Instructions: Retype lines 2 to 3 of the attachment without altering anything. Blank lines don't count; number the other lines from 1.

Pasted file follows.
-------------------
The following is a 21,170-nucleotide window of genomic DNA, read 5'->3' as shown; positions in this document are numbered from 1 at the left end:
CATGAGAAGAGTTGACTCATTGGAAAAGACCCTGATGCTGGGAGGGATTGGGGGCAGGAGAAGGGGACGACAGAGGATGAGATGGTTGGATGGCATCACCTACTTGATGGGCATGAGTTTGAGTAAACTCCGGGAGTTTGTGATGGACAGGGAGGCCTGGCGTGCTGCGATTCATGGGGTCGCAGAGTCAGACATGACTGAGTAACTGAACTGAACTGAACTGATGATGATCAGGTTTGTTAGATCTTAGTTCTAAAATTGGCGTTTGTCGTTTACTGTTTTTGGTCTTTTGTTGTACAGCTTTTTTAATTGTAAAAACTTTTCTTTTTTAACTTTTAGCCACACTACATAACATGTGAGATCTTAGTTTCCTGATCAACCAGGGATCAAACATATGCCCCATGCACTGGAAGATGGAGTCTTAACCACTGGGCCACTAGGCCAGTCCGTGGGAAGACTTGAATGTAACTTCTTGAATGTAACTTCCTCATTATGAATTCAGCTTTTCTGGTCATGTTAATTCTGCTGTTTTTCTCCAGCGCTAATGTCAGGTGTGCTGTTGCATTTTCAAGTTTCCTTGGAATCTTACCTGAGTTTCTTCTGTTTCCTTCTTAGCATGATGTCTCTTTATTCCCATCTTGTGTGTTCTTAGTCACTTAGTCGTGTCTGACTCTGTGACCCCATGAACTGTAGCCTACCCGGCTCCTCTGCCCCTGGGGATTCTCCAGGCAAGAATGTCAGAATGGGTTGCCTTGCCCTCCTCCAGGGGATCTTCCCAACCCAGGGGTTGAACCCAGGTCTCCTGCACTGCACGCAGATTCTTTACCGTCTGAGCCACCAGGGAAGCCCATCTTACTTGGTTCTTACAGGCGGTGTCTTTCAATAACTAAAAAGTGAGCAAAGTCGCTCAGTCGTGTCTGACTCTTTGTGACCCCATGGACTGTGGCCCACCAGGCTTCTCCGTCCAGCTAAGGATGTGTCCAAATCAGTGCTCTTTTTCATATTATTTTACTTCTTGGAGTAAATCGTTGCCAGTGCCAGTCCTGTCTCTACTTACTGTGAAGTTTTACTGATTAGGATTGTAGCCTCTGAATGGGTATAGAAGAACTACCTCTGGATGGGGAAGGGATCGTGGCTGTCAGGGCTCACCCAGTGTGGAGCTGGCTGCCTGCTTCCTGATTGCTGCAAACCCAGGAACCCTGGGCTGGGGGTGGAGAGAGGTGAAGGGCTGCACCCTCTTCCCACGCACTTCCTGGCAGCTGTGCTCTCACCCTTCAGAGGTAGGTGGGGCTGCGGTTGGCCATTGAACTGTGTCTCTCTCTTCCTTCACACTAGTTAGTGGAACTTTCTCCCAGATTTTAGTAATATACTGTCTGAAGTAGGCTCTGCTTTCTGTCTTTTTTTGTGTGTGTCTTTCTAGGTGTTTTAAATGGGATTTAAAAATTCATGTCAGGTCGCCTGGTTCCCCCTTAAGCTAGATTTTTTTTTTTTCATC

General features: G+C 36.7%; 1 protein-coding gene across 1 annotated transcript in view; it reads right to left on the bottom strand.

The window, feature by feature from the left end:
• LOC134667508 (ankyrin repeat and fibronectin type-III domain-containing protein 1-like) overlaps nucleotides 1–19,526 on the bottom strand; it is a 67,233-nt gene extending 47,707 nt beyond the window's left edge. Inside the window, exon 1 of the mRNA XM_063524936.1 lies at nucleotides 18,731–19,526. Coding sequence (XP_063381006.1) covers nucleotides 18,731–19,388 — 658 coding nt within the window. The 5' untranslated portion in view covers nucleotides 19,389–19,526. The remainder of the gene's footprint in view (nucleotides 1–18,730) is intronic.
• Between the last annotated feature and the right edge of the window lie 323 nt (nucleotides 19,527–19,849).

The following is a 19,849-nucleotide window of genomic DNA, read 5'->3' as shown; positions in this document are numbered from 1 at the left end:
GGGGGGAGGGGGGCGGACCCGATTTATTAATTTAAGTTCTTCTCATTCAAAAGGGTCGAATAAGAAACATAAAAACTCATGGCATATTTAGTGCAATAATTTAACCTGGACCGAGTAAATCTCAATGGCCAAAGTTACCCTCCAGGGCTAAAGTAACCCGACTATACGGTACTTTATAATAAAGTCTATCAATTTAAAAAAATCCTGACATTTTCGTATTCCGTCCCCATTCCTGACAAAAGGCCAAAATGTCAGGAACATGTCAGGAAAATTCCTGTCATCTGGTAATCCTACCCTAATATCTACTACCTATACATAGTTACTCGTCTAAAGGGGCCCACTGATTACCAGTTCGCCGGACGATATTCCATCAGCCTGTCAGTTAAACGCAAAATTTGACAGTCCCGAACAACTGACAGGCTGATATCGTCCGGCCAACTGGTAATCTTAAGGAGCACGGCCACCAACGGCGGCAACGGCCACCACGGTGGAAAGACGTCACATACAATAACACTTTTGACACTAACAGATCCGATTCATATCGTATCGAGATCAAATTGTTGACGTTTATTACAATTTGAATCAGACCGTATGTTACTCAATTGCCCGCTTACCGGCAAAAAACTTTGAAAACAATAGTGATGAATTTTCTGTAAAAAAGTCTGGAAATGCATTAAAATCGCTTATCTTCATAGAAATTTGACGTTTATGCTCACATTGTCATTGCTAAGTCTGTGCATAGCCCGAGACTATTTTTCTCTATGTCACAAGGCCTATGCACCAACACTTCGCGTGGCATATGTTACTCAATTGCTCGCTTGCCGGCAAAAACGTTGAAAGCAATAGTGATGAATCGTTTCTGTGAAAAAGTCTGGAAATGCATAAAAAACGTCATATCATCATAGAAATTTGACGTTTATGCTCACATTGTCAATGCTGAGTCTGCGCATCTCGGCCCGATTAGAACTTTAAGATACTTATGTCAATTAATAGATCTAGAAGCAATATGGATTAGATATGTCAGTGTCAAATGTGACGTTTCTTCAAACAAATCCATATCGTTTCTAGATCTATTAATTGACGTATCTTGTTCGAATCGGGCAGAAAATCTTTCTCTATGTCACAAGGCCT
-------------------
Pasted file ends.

CATGAGAAGAGTTGACTCATTGGAAAAGACCCTGATGCTGGGAGGGATTGGGGGCAGGAGAAGGGGACGACAGAGGATGAGATGGTTGGATGGCATCACCTACTTGATGGGCATGAGTTTGAGTAAACTCCGGGAGTTTGTGATGGACAGGGAGGCCTGGCGTGCTGCGATTCATGGGGTCGCAGAGTCAGACATGACTGAGTAACTGAACTGAACTGAACTGATGATGATCAGGTTTGTTAGATCTTAGTTCTAAAATTGGCGTTTGTCGTTTACTGTTTTTGGTCTTTTGTTGTACAGCTTTTTTAATTGTAAAAACTTTTCTTTTTTAACTTTTAGCCACACTACATAACATGTGAGATCTTAGTTTCCTGATCAACCAGGGATCAAACATATGCCCCATGCACTGGAAGATGGAGTCTTAACCACTGGGCCACTAGGCCAGTCCGTGGGAAGACTTGAATGTAACTTCTTGAATGTAACTTCCTCATTATGAATTCAGCTTTTCTGGTCATGTTAATTCTGCTGTTTTTCTCCAGCGCTAATGTCAGGTGTGCTGTTGCATTTTCAAGTTTCCTTGGAATCTTACCTGAGTTTCTTCTGTTTCCTTCTTAGCATGATGTCTCTTTATTCCCATCTTGTGTGTTCTTAGTCACTTAGTCGTGTCTGACTCTGTGACCCCATGAACTGTAGCCTACCCGGCTCCTCTGCCCCTGGGGATTCTCCAGGCAAGAATGTCAGAATGGGTTGCCTTGCCCTCCTCCAGGGGATCTTCCCAACCCAGGGGTTGAACCCAGGTCTCCTGCACTGCACGCAGATTCTTTACCGTCTGAGCCACCAGGGAAGCCCATCTTACTTGGTTCTTACAGGCGGTGTCTTTCAATAACTAAAAAGTGAGCAAAGTCGCTCAGTCGTGTCTGACTCTTTGTGACCCCATGGACTGTGGCCCACCAGGCTTCTCCGTCCAGCTAAGGATGTGTCCAAATCAGTGCTCTTTTTCATATTATTTTACTTCTTGGAGTAAATCGTTGCCAGTGCCAGTCCTGTCTCTACTTACTGTGAAGTTTTACTGATTAGGATTGTAGCCTCTGAATGGGTATAGAAGAACTACCTCTGGATGGGGAAGGGATCGTGGCTGTCAGGGCTCACCCAGTGTGGAGCTGGCTGCCTGCTTCCTGATTGCTGCAAACCCAGGAACCCTGGGCTGGGGGTGGAGAGAGGTGAAGGGCTGCACCCTCTTCCCACGCACTTCCTGGCAGCTGTGCTCTCACCCTTCAGAGGTAGGTGGGGCTGCGGTTGGCCATTGAACTGTGTCTCTCTCTTCCTTCACACTAGTTAGTGGAACTTTCTCCCAGATTTTAGTAATATACTGTCTGAAGTAGGCTCTGCTTTCTGTCTTTTTTTGTGTGTGTCTTTCTAGGTGTTTTAAATGGGATTTAAAAATTCATGTCAGGTCGCCTGGTTCCCCCTTAAGCTAGATTTTTTTTTTTTCATC

General features: G+C 36.7%; 1 protein-coding gene across 1 annotated transcript in view; it reads right to left on the bottom strand.